Jewish World Review Dec. 31, 2004 / 19 Teves, 5765
I know a woman who refused to celebrate Thanksgiving this year because President Bush won reelection. I got to thinking about her as I followed the tragic events in South Asia last week.
Here we have been in the thick of the holiday season in America. I've been enjoying one party after another. My family is doing exceptionally well, and I've had a chance to catch up with friends. I've been extraordinarily blessed this year.
Thousands of people were also enjoying themselves on the beaches in South Asia. One moment they were soaking up the sun, the next they were overcome by violent waters that came out of nowhere.
The stories of what happened are heart wrenching. One father fought to hold onto his small son as the water pounded him, but he was hit by a large piece of wood and he let go. He watched helplessly as his child was pulled out to sea.
I saw a photo of a young Swedish boy on the verge of tears. He survived the tragedy, but lost his mother, father and siblings. There are other stories of young men who have lost their brides, of parents forced to choose which of their children to grab onto.
In many cities, people are fighting over scraps as they wait for supplies to arrive. There is no fresh water to drink. Medical experts fear thousands more will die from disease that will feast on the battered cities and people.
It's hard to comprehend the enormity of this pain and suffering. I can read about it and see images on television. I feel awful about what happened. But for the most part, I am insulated from it here in stable, comfortable America.
Which brings me back to my friend who didn't celebrate Thanksgiving this year. In her own small world, she decided she had little to be thankful for. Because Bush won, she concluded, there is no reason to celebrate being an American this year.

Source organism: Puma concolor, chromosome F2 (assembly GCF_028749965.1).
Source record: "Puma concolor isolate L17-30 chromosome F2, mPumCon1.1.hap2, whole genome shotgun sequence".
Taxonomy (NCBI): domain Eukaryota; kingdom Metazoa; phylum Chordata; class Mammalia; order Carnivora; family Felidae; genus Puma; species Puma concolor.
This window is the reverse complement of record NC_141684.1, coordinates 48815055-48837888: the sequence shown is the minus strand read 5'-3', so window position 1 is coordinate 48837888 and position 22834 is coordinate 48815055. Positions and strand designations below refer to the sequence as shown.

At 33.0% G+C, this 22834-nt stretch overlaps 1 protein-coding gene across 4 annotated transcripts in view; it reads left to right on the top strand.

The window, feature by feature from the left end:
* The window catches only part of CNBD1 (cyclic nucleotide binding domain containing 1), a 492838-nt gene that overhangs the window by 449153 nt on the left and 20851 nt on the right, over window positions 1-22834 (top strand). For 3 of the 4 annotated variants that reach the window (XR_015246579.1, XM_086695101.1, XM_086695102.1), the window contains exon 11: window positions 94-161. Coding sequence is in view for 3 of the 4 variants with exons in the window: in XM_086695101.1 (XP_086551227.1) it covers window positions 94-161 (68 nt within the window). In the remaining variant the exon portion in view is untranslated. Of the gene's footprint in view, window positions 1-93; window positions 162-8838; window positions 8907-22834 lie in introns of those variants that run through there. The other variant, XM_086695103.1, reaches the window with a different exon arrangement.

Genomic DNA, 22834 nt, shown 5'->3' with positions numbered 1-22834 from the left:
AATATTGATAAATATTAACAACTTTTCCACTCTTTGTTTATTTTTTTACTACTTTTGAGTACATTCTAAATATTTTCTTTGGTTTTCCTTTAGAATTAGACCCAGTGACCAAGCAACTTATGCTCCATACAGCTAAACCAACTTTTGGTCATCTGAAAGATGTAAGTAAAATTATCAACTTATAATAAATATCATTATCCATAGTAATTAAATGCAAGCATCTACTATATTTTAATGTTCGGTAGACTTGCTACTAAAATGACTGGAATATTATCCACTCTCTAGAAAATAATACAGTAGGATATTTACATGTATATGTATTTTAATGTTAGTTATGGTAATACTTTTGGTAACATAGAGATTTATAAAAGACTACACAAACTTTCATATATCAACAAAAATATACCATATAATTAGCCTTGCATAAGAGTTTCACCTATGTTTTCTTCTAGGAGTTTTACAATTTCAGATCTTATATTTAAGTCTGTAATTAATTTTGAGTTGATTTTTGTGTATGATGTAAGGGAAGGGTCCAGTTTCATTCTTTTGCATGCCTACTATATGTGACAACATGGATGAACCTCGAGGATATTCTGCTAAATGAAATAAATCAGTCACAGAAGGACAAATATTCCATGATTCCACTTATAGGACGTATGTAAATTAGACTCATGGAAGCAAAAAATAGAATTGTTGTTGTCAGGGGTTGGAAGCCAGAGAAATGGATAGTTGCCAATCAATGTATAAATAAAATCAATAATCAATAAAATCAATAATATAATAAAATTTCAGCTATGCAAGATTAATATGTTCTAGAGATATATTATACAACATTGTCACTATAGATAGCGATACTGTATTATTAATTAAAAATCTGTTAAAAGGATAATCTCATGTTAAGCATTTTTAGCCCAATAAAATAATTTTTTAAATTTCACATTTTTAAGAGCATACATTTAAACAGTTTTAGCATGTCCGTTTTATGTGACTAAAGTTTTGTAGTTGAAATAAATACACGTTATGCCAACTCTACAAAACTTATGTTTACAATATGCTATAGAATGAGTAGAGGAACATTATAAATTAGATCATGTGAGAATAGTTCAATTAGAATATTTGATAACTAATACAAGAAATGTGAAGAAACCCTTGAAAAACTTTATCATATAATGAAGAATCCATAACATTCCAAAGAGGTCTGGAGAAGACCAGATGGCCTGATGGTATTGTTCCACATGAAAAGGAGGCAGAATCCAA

Her viewpoint is a symptom of how oblivious so many Americans have become to how good we really have it here.
We forget that we can do or be whatever we want here. The opportunities truly are endless. We can educate ourselves, get good jobs with good incomes, live in nice homes and enjoy the highest standard of living in the world.
We can celebrate any religion or none at all. We can criticize our political leaders or praise them. We can participate in our government by voting or not vote at all. We can move about freely and live and work wherever we please.
That is our challenge, actually. We have it so good here, we become oblivious to how badly people live in most parts of the world. There is genocide and mass slaughter. There is poverty and living conditions so dreadful, people are lucky to live beyond 50.
We forget all of this. And where death is concerned, we forget. Years ago when people asked "How are you?" they meant what they said. Dying was so commonplace that anyone could be taken at any time. My own grandfather died from a strep infection that is now easily cured by penicillin.
We forget about death because America, land of innovation, has made enormous advances in medicine that allow people to live long and productive lives. Even when natural tragedies strike, such as hurricanes and tornadoes, few die in America. Our wealth and innovation allow us to create effective warning systems and build homes and buildings that, in many cases, are able to sustain the winds.
No, we have everything to be thankful for in America. The tragedy in South Asia should remind us that any of us are but a heartbeat away from dying, and any of us can be taken any time.
The least we can do is be thankful for the extraordinary blessings we have here and send our money and our prayers to the thousands of people who are suffering in ways that are difficult for us to comprehend.
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© 2004 Tom Purcell